Accenture and the US technology company CSC won contracts worth more than £1.9bn yesterday to install electronic systems to keep NHS patient records and to maintain them for 10 years.
The two contracts are for the North-west and East of England. The announcement means four out of five regions the NHS has divided Britain into have now been catered for. It is expected to announce the successful bidder for the large southern contract, worth more than £1bn, in the new year.
One of the main beneficiaries of the outsourcing push has been the computer software provider iSoft, whose shares rose 4 per cent to 377p yesterday. ISoft is a major supplier to Accenture and CSC, and also to BT, which was awarded the London contract on 8 December.
The 10-year deals take the total contracts for the NHS information technology programme, which is among the biggest software procurement in the world outside the defence sector, to almost £4.7bn.
The announcement leaves IBM as the big loser in the battle for the lucrative NHS contracts. Earlier this month, it lost the central care record contract and the London region to BT, in a deal which would have been worth more than £1.6bn. On Tuesday, it failed in its bid to run services for the West Midlands and the North-west.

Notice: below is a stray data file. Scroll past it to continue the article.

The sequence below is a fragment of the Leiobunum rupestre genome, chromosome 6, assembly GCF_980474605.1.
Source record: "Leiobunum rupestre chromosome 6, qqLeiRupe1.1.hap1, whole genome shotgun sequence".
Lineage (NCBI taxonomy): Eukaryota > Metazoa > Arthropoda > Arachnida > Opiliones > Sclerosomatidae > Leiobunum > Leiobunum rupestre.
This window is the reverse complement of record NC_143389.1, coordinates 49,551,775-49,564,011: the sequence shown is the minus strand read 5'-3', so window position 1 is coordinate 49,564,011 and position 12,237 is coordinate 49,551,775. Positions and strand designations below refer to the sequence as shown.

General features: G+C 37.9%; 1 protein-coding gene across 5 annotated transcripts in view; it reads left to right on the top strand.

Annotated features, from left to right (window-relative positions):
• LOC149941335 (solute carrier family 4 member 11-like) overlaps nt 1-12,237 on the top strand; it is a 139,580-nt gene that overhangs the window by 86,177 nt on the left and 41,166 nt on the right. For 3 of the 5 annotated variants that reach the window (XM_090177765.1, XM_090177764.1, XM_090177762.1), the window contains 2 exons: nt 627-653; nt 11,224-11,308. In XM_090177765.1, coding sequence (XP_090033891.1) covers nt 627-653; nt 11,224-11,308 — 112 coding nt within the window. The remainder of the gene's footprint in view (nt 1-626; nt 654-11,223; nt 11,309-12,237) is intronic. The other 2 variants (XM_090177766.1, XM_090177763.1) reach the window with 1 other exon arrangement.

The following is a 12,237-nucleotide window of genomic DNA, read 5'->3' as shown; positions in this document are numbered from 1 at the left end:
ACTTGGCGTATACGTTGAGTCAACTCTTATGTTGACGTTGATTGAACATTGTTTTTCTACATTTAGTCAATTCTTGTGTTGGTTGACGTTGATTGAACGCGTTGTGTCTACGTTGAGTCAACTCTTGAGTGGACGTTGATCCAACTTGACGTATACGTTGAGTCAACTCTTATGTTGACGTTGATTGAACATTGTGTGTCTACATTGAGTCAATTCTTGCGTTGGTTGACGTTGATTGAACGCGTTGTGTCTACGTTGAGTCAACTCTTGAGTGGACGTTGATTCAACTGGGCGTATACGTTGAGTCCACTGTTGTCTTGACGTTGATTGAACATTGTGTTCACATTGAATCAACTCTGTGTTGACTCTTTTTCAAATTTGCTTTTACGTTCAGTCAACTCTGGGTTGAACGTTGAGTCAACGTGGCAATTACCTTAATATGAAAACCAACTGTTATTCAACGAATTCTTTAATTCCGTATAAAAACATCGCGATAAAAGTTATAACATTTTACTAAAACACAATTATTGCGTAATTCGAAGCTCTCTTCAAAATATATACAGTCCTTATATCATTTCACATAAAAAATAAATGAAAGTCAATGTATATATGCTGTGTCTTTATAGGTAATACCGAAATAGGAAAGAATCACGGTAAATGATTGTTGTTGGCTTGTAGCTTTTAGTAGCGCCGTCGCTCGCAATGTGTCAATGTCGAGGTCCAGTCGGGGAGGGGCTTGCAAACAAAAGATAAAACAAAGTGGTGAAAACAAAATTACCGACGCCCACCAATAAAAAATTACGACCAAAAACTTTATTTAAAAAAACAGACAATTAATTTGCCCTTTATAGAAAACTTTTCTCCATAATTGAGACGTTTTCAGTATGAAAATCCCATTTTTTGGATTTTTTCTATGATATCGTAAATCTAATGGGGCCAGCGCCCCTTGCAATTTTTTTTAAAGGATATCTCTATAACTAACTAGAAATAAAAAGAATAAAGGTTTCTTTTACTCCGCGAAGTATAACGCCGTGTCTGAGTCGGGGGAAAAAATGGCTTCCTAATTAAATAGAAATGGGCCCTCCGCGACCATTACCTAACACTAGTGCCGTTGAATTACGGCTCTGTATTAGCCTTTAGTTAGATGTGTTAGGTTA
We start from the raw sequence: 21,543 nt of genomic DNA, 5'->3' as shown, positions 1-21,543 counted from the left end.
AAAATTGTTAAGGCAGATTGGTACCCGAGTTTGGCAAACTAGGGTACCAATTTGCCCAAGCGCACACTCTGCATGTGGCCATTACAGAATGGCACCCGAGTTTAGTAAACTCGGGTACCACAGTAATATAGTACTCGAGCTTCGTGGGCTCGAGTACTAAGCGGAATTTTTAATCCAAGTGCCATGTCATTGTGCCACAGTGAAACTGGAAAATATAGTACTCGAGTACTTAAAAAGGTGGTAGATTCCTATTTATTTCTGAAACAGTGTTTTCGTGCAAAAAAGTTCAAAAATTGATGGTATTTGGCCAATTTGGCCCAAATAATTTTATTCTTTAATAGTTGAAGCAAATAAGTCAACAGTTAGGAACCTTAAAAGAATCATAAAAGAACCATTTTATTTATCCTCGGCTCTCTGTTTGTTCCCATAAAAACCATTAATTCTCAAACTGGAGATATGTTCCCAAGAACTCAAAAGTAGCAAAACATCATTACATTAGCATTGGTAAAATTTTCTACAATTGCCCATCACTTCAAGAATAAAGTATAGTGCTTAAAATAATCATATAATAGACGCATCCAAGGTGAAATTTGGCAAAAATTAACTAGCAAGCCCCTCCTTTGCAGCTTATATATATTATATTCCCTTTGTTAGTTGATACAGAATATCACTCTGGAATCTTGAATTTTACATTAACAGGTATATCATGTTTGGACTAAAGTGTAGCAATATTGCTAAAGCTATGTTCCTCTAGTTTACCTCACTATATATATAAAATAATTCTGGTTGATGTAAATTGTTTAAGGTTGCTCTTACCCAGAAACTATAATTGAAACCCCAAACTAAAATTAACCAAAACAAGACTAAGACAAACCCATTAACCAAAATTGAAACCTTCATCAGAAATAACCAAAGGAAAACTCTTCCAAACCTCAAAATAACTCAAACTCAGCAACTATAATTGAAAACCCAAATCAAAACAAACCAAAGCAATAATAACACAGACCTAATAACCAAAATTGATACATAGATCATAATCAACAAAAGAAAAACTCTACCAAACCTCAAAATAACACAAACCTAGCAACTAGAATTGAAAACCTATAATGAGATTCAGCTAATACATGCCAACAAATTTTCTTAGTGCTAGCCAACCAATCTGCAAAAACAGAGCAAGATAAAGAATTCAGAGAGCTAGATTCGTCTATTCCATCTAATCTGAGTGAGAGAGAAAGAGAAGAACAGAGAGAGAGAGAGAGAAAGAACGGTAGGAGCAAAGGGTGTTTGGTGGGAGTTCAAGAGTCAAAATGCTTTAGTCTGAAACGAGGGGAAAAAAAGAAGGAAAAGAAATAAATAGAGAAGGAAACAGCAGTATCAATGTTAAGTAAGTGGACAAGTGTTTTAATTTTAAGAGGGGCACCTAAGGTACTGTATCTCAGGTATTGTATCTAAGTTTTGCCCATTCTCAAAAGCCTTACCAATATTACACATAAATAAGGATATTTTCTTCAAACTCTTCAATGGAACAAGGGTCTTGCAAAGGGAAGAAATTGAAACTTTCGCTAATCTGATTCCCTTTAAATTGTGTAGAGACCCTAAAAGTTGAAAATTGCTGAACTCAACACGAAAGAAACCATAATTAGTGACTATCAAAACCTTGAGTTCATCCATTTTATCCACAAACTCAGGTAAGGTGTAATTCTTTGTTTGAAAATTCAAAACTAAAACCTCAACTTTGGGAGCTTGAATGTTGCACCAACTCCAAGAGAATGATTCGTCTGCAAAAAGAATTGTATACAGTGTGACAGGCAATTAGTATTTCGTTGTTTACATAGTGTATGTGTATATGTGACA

Under the terms of the deal announced by the NHS yesterday, Accenture snapped up a £934m contract for the East of England. Earlier this month, it won a £1bn contract to install and run the systems in the North-east. CSC took the contract for the North-west and West Midlands at a price of £974m. ISoft, which is the preferred supplier to Accenture and CSC, is gaining as the NHS modernises its systems in an attempt to save money and to improve customer care. The remaining southern contract is also being sought by a group including iSoft.
Other companies to lose out in the bidding for the eastern region included Cerner, Cap Gemini Ernst and Young and PlexusCare, a grouping that includes EDS and Logica.
EDS and Logica remain in the battle for the South and South-west, along with Fujitsu and SchlumbergerSema.
The Government initially said it would spend £2.3bn to rejuvenate the NHS's IT systems. The programme has expanded to handing out 10-year contracts, which will aim to see more than 30,000 GPs and 270 NHS trusts able to access the electronic records of 50 million patients in a system that will stretch across the NHS and into social care.
Separately, iSoft's offer for rival Torex went unconditional yesterday despite there being uncertainty as to whether the deal will be referred for a full-scale investigation by the competition authorities.Reuse content